Mahinda Rajapaksa

Mrs Jeyakumari and her daughter were well known activists who had been among the crowds which mobbed British prime minister David Cameron when he visited the former war zone in Jaffna in November last year. Three months later Mrs Jeyakumari sent me a video address in which she warned that she was being followed and harassed as a result of her campaign.
For Rajapaksa and his government, it is obviously a privilege to be hosting CHOGM - a surprising choice, by any measure, given the country's dismal human rights track record, including disappearances, war crimes and what a UN report described as "a grave assault on the entire regime of international law". Rajapaksa wants to ensure that the Sri Lankan government comes out of this with reputation enhanced.
The five things you need to know on Friday 15 November 2013... 1) WILL DAVE GET BLOOD ON HIS HANDS? The Times reports: "David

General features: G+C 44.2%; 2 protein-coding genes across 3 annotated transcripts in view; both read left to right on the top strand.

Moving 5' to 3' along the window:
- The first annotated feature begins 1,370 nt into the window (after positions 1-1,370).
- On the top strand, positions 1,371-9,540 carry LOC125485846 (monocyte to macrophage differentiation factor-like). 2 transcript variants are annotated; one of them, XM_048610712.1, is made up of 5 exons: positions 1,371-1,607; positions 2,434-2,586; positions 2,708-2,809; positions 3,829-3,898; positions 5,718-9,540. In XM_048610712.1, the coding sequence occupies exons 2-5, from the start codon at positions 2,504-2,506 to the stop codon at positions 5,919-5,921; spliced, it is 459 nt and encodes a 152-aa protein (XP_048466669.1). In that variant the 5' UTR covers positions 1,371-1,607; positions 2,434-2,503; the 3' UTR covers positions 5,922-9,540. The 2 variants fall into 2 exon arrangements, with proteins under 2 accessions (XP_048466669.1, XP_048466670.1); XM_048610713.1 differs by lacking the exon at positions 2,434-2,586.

Despite the charm and coruscation of the games as a celebration of international talent (embodied in the epic performances of Jessica Ennis, Mo Farrah and Chris Hoy among so many others), there's a darker side to London 2012.
Hundreds of Tamil activists have gathered on Pall Mall in protest against the Sri Lankan president as he attends a lunch
Whether Sri Lanka's tortured past can be left to drift into an Orwellian memory hole or be held up to scrutiny is now up to the Human Rights Council: let us hope that each member will decide to vote according their conscience.